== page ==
WU Professor Speaks on Legalization

Grace Foiles, [email protected], is an undeclared freshman.

College is an important part of a person’s life; for many young undergraduates it is not only a chance to be educated academically it also gives them the chance to explore controversial topics and develop their own personal world view.

Next week students will be given the opportunity to explore one of these topics by attending Let’s be Blunt about Blunts: the Economics of Marijuana, a lecture that will discuss the economic impact of decriminalizing and/or legalizing marijuana.

The event is sponsored by Young Americans for Liberty, a student group that, according to their website, seeks to recruit, train, educate, and mobilize students on the ideals of liberty and the Constitution. The lecture will be given by Washburn associate professor of economics Paul Byrne.

“A former student of mine who is in the Washburn Chapter of Young Americans for Liberty asked me to give the talk,” said Byrne. “I cover the economics of prohibition, decriminalization and legalization in a class I teach on public policy topics. This gives other Washburn students the opportunity to discuss the topic without having to take an entire semester of economics.”

Byrne hopes that the lecture will give the students an opportunity to gain insight into how prohibition and legalization impact the marijuana market. The economic impact of changing marijuana laws will be covered as well.

“I also plan on discussing some of the broader philosophical and economic arguments for and against prohibition,” said Byrne. “My goal is not to sway opinions, but to hopefully have people who attend see things through an economic perspective that they may not have otherwise considered. It is prudent for us to be fully informed. Legal or not, economic forces still drive markets.”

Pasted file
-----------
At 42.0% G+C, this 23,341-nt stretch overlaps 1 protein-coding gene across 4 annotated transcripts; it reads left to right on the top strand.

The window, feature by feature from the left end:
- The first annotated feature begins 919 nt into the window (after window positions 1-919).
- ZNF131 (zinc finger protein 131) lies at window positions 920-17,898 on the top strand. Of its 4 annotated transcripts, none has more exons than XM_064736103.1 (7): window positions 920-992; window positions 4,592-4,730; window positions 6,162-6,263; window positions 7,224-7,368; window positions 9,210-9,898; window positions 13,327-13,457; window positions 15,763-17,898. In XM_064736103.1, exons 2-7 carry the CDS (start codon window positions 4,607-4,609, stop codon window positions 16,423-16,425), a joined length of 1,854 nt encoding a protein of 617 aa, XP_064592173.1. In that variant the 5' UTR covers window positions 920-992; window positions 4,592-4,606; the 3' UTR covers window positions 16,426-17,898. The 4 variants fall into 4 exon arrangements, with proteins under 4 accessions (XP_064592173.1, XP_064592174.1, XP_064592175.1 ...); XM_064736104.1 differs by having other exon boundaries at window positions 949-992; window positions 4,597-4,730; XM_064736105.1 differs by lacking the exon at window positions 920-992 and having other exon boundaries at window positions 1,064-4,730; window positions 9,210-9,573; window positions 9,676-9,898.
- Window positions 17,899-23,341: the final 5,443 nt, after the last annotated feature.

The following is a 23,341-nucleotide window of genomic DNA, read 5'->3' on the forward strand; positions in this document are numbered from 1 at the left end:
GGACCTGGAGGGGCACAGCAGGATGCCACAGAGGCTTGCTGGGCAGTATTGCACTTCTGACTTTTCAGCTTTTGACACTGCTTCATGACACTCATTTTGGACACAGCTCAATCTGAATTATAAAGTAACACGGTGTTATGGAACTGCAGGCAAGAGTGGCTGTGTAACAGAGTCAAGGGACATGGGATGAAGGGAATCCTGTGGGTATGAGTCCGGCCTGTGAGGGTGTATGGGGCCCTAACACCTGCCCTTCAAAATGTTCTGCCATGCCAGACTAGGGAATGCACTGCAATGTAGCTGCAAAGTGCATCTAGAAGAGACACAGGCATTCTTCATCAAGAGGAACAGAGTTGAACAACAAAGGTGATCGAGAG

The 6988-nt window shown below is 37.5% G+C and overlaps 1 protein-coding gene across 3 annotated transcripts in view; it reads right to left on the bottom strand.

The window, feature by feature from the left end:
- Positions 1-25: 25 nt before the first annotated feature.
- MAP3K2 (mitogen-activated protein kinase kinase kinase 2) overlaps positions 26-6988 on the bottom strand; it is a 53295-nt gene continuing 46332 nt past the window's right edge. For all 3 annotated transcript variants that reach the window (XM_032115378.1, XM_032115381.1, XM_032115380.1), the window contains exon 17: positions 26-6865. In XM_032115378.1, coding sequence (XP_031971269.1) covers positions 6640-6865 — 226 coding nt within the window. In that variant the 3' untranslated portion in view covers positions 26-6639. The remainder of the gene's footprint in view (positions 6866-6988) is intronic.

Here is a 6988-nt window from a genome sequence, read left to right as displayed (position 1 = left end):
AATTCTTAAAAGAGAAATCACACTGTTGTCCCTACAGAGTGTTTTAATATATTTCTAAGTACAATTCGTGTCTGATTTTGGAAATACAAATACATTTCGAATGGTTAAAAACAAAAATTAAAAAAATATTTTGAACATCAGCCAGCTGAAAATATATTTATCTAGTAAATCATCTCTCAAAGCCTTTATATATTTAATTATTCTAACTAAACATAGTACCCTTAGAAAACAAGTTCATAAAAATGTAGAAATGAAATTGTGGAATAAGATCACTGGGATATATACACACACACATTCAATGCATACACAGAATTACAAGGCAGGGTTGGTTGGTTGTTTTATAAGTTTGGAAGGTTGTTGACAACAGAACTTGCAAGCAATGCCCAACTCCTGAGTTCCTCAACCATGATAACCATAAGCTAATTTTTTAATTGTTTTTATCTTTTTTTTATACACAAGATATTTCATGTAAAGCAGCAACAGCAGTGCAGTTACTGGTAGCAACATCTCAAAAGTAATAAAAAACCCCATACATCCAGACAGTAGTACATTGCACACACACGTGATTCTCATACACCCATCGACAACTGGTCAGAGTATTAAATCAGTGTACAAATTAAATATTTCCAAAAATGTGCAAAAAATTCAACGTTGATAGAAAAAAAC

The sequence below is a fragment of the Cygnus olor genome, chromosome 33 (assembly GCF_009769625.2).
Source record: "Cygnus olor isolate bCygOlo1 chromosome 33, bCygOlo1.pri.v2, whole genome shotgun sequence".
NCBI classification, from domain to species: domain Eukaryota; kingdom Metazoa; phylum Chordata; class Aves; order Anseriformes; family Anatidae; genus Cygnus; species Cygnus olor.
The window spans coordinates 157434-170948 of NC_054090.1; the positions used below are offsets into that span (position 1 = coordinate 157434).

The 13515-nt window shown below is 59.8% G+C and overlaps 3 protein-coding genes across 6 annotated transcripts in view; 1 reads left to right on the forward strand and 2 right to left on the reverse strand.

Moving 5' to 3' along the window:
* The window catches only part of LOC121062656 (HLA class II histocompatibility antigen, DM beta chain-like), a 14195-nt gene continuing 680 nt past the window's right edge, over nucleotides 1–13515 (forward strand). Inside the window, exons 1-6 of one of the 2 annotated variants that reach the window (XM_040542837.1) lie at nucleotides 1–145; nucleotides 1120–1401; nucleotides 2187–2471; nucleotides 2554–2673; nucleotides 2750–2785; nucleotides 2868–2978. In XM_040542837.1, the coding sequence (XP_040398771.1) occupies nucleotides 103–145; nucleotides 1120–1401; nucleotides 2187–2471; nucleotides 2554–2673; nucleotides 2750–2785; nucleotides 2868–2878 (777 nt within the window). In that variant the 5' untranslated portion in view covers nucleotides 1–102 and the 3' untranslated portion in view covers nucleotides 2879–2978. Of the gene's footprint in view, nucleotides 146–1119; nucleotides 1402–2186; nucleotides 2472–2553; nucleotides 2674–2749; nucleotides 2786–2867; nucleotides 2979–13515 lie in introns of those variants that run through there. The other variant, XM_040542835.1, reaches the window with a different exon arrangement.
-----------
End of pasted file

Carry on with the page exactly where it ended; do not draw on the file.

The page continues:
Hamad Nooh, Washburn student and officer with the campus chapter of YAL, recognizes the need to re-evaluate state and local marijuana laws, which have been the source of controversy and debate since our neighbors in Colorado legalized the crop earlier this year.

“As an organization, we believe that Kansans are deeply concerned with issues such as marijuana, especially with college students,” said Nooh.“Kansas farmers, entrepreneurs and people who need to use medical marijuana as an affordable mean to their illness.”

On a societal level, Nooh compares today’s war on drugs to the early 1900s when prohibition led to an increase in violent crime across the country.

“The total failure of alcohol prohibition was an important lesson for many,” said Nooh. “But there are still too many who do not realize that the harm done by alcohol prohibition was not nearly as bad as what we suffer today with ill-advised modern war on drugs.”

Through this lecture, Nooh hopes to raise awareness on not only the legalization issue, but also civil liberties and a much needed revisioning of the country’s prison system.

Perhaps the biggest stigma associated with the legalization debate stems from the perception that legalization advocates are driven by an agenda that’s focused more on recreational use than economic, medicinal or societal benefit. This notion is not lost on Byrne, who is guarded when giving his personal thoughts on the matter.

“Every policy has costs and benefits, and people have different subjective valuations of the costs and benefits of a policy,” said Byrne. “Legalization of marijuana is no different, so reasonable people can come down on opposite sides of the issue.”

Let’s Get Blunt About Blunts: the Economics of Marijuana will take place at 1 p.m. on Tuesday, Sept. 9 in Mabee Library.

The Young Americans for Liberty hold weekly meetings at 1:00 p.m. every Tuesday in the Crane Room in Memorial Union.

For additional information, please contact Hamad Nooh at [email protected] or visit them online at

www.yaliberty.org